The End of an Era

The End of an Era December 13, 2019

 

Deseret News first front page
The front page of the very first issue of Salt Lake City’s Deseret News, which was published on 15 June 1850.
(Wikimedia Commons public domain image)

 

Roughly a decade ago — I would need to check to be precisely sure — the then editor of the Deseret News, Joe Cannon, invited me to write a Latter-day Saint-oriented weekly column for the paper under the series title of Defending the Faith.  A couple of years thereafter, I proposed an additional bi-weekly column on world religions to the Deseret News that I would write with my BYU colleague Bill Hamblin.  They accepted the proposal, so Bill and I wrote that column for very nearly eight years.

 

The columns provided some additional income.  Not remotely enough to live on, let alone enough to make me rich.  Nice, though.  Academic salaries are decent, but not enormous.

 

Another aspect of the columns that I appreciated — especially of the solo columns — was that they generated far greater response, on the whole, than anything else I’ve ever done.  Every week, and sometimes several times in a given week, people would come up to me to express appreciation for what I had written.  That reassured me that I had readers — something that writers tend to like quite a bit.

 

Gradually, though, the situation deteriorated over the years.  Some time after Joe Cannon left the Deseret News, the paper cut my compensation in half.  (My fellow columnist Orson Scott Card stopped writing for the News at that point; he felt that it was no longer worth his time.  I considered leaving too, but ultimately decided to continue.  I thought the public platform sufficiently important to make up for the drastically reduced compensation.)  Newspapers everywhere have been struggling, financially.

 

Then, about two years ago, the News cut my solo column from weekly to biweekly.  Then, instead of the column appearing both in the print edition of the Deseret News and in its online edition, it began to appear occasionally in the online edition of LDS Living rather than on the News website.  But not predictably so.  And sometimes after irregular delays.  I seldom if ever knew in advance when or where it would appear.  And, I think not coincidentally, people commented on my columns much more rarely.  It was no longer clear to me that people were reading them.  It was effectively impossible for them to follow what I wrote for the Deseret News.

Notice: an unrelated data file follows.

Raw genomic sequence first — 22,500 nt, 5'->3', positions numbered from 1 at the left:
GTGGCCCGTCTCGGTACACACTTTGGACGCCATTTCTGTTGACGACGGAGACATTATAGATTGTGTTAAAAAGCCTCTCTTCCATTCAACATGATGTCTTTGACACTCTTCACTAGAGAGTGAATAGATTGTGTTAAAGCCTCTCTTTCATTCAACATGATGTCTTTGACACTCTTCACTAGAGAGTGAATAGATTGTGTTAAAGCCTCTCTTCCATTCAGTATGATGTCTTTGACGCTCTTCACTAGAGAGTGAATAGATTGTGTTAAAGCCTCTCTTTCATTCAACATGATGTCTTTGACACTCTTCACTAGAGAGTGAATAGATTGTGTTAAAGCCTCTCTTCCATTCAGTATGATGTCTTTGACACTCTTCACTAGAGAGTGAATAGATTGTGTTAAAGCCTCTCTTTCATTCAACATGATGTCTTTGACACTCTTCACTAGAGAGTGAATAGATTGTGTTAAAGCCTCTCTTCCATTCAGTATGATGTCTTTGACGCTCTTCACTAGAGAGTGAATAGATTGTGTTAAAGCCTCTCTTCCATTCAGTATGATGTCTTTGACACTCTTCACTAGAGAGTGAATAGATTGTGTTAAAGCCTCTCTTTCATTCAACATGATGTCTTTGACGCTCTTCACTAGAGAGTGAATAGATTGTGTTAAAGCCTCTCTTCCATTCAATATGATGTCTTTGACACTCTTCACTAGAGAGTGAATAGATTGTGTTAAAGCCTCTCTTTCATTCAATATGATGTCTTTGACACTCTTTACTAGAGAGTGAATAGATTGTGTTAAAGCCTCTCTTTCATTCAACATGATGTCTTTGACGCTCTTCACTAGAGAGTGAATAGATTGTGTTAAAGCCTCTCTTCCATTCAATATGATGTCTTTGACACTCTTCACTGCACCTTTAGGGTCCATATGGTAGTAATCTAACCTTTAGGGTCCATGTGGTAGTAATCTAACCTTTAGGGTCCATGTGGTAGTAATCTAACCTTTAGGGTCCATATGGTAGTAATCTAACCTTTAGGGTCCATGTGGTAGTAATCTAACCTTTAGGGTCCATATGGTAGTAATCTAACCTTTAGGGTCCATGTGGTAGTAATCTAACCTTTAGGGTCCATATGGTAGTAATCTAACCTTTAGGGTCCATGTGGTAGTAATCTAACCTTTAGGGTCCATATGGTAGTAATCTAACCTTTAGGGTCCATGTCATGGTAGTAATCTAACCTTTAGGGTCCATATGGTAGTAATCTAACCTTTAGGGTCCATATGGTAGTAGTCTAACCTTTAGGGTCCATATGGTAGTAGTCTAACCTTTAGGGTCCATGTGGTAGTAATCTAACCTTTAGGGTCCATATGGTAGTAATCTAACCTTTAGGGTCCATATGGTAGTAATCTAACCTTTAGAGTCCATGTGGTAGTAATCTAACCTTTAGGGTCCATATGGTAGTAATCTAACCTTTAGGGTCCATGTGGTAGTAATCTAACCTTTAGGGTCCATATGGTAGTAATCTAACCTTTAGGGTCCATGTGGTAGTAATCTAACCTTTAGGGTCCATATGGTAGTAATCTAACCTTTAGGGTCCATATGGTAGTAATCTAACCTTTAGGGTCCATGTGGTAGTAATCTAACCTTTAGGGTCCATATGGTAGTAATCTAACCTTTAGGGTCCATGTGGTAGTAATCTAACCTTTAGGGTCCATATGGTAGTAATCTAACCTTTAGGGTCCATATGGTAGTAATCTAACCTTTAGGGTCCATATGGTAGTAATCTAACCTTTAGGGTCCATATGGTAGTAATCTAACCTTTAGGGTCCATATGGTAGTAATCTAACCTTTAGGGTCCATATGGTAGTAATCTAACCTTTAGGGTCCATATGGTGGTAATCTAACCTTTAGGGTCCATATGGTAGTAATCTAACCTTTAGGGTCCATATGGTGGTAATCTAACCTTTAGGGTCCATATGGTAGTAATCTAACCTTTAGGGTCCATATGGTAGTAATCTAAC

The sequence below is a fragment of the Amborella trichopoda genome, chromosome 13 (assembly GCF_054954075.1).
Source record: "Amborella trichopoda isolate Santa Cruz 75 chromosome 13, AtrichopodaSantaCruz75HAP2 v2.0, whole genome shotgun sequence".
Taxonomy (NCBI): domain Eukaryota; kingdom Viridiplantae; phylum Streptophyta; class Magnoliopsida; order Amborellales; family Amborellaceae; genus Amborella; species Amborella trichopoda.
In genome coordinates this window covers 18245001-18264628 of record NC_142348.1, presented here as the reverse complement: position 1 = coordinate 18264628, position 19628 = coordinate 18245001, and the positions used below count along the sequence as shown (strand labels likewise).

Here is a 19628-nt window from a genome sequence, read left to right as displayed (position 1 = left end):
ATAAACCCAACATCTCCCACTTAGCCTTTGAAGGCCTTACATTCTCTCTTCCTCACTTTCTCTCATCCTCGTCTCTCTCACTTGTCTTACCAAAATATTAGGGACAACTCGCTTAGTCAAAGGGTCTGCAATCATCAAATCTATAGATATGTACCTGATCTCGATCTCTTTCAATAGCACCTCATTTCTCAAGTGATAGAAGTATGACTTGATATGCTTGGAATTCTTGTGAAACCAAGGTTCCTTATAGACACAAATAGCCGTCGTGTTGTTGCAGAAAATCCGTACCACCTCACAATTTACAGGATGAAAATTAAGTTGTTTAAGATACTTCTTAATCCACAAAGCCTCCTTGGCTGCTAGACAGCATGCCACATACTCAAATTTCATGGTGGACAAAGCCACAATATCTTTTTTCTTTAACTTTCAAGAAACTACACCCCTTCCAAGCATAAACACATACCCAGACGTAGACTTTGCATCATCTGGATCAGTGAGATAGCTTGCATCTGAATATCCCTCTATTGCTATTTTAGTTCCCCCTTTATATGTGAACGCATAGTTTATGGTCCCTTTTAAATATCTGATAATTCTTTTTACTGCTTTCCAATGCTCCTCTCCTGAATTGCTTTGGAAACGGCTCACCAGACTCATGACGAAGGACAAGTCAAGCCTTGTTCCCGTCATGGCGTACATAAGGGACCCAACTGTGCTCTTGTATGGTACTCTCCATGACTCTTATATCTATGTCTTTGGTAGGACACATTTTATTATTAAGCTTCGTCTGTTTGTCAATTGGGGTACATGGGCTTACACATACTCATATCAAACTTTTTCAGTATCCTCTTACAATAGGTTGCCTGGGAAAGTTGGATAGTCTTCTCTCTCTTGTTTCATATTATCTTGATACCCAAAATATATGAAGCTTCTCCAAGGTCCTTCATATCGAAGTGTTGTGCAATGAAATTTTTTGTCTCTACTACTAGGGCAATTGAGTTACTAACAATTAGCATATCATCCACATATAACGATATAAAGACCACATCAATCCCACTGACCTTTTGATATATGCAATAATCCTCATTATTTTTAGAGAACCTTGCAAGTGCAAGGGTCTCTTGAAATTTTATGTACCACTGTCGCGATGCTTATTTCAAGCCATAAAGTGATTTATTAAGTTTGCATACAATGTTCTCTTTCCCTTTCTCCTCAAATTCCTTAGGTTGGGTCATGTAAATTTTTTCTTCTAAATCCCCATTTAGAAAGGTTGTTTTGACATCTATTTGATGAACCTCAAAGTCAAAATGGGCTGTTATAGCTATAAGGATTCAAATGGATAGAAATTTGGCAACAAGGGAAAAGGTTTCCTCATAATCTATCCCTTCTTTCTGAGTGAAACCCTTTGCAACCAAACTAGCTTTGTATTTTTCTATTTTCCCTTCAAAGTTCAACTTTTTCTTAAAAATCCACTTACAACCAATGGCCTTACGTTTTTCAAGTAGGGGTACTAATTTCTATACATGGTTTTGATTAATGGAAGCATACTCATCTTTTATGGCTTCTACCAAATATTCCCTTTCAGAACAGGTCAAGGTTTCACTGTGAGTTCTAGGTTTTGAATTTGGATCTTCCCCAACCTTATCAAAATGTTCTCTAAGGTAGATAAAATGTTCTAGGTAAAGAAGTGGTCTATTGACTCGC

Now, though, the final curtain has fallen.

 

I was notified this past Monday evening, 9 December 2019, that the “LDS Living” section of the Deseret News has come to an end, and that my solo column will therefore no longer be published in the newspaper.  Effective immediately.  As a courtesy, the column that I had submitted several hours before I was notified of its cancelation may well appear in a week or two.  Sometime.  And there is still a chance that the online edition of LDS Living will be willing to run my columns.  That has yet to be seen.

 

However, the Deseret News expressed interest in continuing, for now anyway, with the Hamblin/Peterson column on world religions.

 

And then Bill Hamblin died on Tuesday morning.

 

So my future as a part-time columnist is suddenly very much up in the air.  I’m currently looking around to see whether there’s some other possible place for the solo column to land.  Perhaps there isn’t.  Maybe I’ll just give it up.  (I have plenty on my plate.)  And we’ll see what happens with the world religions column now that my invaluable friend and colleague Bill Hamblin, with his global interests and his unique insights, has gone on to a much, much better place.

 

I have to admit that I’ve grown quite used to doing these regular columns over the past ten years or so.  I’ve liked it.  I’ll miss it if this is the end.  With apologies to Teddy Roosevelt, the columns have provided a “bully pulpit.”

 

Oh well.

 

 

"What if Dr. Pepper is printed on the label? This would be instantly recognized at ..."

Martin Luther King: “I may not ..."
"Perhaps I can try? I think it has something to do with how there is ..."

Martin Luther King: “I may not ..."
"This is interesting, but not really important. We'll never answer all the objections of those ..."

“‘Hard’ Evidence of Ancient American Horses” ..."
"Here's a goofy tidbit in my personal history: I was born of goodly parents, of ..."

Martin Luther King: “I may not ..."

Browse Our Archives

Follow Us!


TRENDING AT PATHEOS Latter-day Saint
What Are Your Thoughts?leave a comment